Warren had not previously hinted that the scandals surrounding the president could keep him from seeking a second term. On her previous trip to Iowa, she rarely mentioned Trump by name.
But her campaign, which has faced more direct attacks from Trump than other Democratic candidates, appears to see the question about Trump’s own viability as way to stop engaging with everything he says.
Asked to expand on her comments later in the day, Warren quipped: “Come on, how many investigations are there now? It’s no longer just the Mueller investigation, they’re everywhere. And these are serious investigations.”
Warren also sought to put her comments in a broader context, explaining that she doesn’t often mention Trump at events because her campaign is more than just ousting the Republican president.
“Things were broken long before Donald Trump got here,” Warren said, speaking to reporters after a rally that drew about 500 people in Iowa City. “He made a whole lot of things a whole lot worse.” But she said simply saying “‘not Trump’ then we’re not going to make the changes that this country really needs.”
Warren formally kicked off her bid for the 2020 Democratic presidential nomination before a crowd of about 3,500 supporters in Massachusetts on Saturday. She is part of a rapidly expanding Democratic White House field that includes Sens. Kamala D. Harris (Calif.), Cory Booker (N.J.) and Kirsten Gillibrand (N.Y.).
Sen. Amy Klobuchar (D-Minn.) is expected to announce her bid Sunday afternoon, and Sen. Michael F. Bennet (D-Colo.) hinted in a Sunday morning interview on NBC’s “Meet the Press” that he, too, may pursue a run.
Warren’s remark comes as Trump’s legal woes mount and as special counsel Robert S. Mueller III’s investigation on Russian election interference has closed in on several key members of the president’s orbit.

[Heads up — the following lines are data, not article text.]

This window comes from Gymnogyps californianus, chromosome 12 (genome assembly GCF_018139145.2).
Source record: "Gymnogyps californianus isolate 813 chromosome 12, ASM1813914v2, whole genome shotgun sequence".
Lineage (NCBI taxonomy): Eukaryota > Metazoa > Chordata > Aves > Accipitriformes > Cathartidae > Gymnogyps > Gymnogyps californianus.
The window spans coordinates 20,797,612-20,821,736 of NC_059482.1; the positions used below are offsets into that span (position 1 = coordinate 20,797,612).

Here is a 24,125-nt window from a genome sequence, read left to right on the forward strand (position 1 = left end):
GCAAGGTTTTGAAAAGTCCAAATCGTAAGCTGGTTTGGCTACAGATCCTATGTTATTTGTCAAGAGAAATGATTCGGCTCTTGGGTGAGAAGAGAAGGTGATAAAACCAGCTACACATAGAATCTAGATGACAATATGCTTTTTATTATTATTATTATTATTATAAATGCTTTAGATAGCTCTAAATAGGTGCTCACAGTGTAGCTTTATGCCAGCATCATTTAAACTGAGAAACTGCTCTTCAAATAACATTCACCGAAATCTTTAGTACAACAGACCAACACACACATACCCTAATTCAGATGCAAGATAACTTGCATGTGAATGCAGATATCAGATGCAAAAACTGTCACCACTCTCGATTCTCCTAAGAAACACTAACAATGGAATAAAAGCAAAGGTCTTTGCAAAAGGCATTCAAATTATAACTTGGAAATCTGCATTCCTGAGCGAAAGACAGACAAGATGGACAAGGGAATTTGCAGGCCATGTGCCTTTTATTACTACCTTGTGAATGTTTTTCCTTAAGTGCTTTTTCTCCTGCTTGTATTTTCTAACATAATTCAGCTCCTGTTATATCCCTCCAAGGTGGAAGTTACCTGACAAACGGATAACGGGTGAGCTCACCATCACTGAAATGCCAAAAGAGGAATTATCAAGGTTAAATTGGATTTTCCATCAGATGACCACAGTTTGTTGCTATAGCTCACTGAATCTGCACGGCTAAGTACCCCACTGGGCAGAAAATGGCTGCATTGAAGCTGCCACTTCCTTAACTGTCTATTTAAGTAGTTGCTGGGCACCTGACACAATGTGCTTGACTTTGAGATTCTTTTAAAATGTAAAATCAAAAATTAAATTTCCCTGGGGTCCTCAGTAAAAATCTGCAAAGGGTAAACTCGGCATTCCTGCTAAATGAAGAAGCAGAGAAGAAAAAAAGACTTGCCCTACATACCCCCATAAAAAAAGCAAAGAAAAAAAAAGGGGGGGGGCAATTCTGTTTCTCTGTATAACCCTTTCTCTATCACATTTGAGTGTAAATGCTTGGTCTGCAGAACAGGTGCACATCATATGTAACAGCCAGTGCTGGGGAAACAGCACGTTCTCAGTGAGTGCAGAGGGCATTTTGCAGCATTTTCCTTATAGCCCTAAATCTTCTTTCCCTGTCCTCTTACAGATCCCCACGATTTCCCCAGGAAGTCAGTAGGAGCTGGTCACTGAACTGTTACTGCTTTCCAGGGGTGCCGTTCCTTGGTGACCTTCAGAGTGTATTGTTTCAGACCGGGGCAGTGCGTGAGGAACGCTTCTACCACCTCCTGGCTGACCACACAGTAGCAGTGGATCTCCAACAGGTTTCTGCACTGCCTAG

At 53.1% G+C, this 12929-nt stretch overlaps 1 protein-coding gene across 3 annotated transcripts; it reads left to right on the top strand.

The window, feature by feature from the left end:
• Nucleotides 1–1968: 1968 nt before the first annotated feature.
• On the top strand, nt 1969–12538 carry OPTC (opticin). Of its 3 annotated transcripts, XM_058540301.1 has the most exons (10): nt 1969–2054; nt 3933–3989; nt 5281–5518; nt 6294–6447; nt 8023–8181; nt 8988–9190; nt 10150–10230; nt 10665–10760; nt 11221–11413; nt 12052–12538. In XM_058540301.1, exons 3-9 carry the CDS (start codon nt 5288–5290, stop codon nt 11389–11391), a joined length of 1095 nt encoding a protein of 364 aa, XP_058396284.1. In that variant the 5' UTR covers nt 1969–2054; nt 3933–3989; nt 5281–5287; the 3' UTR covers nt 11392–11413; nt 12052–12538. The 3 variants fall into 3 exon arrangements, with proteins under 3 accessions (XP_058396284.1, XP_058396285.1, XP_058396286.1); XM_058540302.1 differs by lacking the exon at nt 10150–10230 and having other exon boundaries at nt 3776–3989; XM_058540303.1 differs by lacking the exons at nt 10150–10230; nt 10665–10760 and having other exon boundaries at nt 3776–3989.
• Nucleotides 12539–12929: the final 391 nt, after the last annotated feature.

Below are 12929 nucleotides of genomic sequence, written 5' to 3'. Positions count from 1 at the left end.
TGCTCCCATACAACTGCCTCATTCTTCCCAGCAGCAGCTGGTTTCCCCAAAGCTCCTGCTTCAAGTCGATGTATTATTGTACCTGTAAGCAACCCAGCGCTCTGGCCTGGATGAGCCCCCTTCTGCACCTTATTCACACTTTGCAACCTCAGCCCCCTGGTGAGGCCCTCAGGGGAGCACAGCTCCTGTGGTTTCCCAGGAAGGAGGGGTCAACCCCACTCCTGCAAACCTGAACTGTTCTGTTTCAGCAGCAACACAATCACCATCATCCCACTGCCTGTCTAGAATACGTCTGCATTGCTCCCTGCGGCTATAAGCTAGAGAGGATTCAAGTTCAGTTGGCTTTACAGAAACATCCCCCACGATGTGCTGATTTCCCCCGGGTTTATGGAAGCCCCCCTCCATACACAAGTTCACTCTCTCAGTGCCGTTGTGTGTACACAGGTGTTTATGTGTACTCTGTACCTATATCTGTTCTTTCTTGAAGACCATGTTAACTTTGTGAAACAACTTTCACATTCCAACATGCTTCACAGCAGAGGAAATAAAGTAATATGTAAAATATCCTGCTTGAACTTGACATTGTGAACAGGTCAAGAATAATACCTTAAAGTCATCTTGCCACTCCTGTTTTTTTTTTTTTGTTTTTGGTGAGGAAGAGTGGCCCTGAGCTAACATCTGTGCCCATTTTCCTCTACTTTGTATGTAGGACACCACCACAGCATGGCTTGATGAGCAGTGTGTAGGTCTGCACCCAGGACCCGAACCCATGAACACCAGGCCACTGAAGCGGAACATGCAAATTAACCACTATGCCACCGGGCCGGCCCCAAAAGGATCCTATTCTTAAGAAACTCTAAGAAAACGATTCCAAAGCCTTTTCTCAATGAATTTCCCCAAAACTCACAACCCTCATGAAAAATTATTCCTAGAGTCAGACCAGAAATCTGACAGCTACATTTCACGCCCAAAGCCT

A little more than halfway into his first term, nearly every organization Trump has led over the past decade is under investigation. The challenges include civil suits against Trump’s private company and charity, as well as several looming investigations by House Democrats.
With last month’s indictment of Roger Stone, Trump’s longtime friend and adviser, 34 people have been charged in the Mueller investigation, and six Trump associates have pleaded guilty.
Trump has repeatedly dismissed the Mueller probe as a “witch hunt,” and in his State of the Union address on Tuesday, he claimed “ridiculous partisan investigations” could hurt the country’s prosperity.
“If there is going to be peace and legislation, there cannot be war and investigation,” Trump said.
The idea that scandals might force Trump from office is widespread among Democratic voters, and other candidates have hinted at it, too.
“Impeachment, prison, not reelected, runs off and hides on a Caribbean island — I don’t care,” said Andrea Taylor, a 44-year-old respiratory therapist in Cedar Rapids. “I just don’t want him to keep hurting our country.”
At a Saturday morning town hall in Marshalltown, Iowa, Booker had an exchange with a voter who said she wanted a candidate tough enough to beat Trump. The New Jersey Democrat replied that he was ready for the fight — but that he was unsure whether the president would be on the ballot.
“Should I be our nominee and Trump also be their nominee — I’m not sure that he will be — you will see the toughest person standing against him,” Booker said.
Annie Linskey in Iowa City, Iowa, contributed to this report. Sonmez reported from Washington.